http://www.budgeteuropetravel.com/id9.html and www.ricksteves.com are two good sources for pass info and also on German trains in general.
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Old Feb 25th, 2012, 06:50 PM
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Terrific suggestions, all! We'll definitely weigh the train vs. car question, but from Rothenburg area rather than Munich. Any recommendations of where to stay in Munich, G-P, or Rothenburg?
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Old Feb 25th, 2012, 07:35 PM
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In Hohenschwangau we stayed at the Hotel Mueller - and it couldn't have been a better choice. I wouldn't recommend the hotel we had in Munich, but in Rothenburg the Hotel Zur Sonne was well-priced, right in the heart of the village (with free parking at rear) and spotlessly clean. Last June my Mum & sister stayed in Hotel Spitzweg in Rothenburg, and they loved it. Both hotels have traditional Bavarian decor, and are family-run. The Nightwatchman's Tour is certainly worth doing too.
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Old Feb 26th, 2012, 08:19 AM
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Ahhh, yes, that's the catch. If you buy your tickets 90 days in advance, you can snag those 29 euro per person fares.>

Q - do all trains have 29 euro fares even from the get-go - I thought that they were not on all trains but on trains that would otherwise likely have empty seats and slacker demand? Can I count 100% on getting 29 euro fares 90 days out?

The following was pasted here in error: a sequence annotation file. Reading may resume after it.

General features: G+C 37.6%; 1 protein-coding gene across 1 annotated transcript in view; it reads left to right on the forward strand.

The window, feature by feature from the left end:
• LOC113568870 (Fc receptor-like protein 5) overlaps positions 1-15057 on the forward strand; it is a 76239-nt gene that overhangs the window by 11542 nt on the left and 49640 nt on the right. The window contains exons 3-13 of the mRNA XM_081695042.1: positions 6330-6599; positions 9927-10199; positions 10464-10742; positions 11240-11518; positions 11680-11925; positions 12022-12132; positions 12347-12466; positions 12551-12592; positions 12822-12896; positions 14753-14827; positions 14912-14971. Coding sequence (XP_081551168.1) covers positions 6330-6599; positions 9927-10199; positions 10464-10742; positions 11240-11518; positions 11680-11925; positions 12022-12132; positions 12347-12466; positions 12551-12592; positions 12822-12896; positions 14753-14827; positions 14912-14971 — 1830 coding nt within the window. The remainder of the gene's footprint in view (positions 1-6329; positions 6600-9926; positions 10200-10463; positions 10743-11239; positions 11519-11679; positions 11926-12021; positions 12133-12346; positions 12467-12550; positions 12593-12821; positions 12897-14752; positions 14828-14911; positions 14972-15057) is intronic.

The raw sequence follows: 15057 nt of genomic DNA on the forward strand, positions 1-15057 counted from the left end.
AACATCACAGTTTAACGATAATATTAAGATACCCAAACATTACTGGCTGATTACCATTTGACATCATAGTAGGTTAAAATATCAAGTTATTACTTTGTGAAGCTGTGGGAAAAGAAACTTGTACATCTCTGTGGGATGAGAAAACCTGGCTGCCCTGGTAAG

Just curious.
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Old Feb 26th, 2012, 09:04 AM
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Pal.. it's more than you thought.
The €29 fares are available not for all trains, but for those German Rail offers them.

You will never find those for some connection most in demand, i.e. fridays/sundays. But even when the €29 is not available, you will find a less cheap discount fare even for the most popular connections, i.e. €44, €59. But when the 2nd class discount fares get less attractive, it's worth to check discount fares for 1st class. Often the super-saver in 1st then becomes hardly more expensive than the saver fare in 2nd.

So, the €29 fare is not the "average" a German rail traveller pays, but the lowest possible fare for long-distance travels.
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Old Feb 27th, 2012, 09:53 AM
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Cowboy - thanks and that is what I speculated - only seats that would normally be empty are sold at those prices. It seems that sometimes folks say you can always pay 29 euros per trip and that all trains have them - but I guess DB would run a huge deficit if they sold all seats at 29 euros!

and for someone who is traveling on several different days the German Railpass can be nearly as cheap as the 29 euro per day fares - like a 5-day flexipass (Twin p.p.) for any five calendar days of unlimited travel on virtually any German train, 2nd class p.p. is just 31 euros a day - and a 6th day would only be an extra $22 or an additional 17 euros - so folks traveling more find a pass a better deal - and the pass is fully flexible - hop on any train anytime and fully flexible tickets can cost a ton. And even folks traveling say 3 days or son on the train if they cannot get the 29 euro fares may want to investigate the pass (prices - http://www.budgeteuropetravel.com/id9.html and or www.seat61.com (click on this site's link to Rail Europe) or www.ricksteves.com - pass prices are universal but mailing fees can be added on.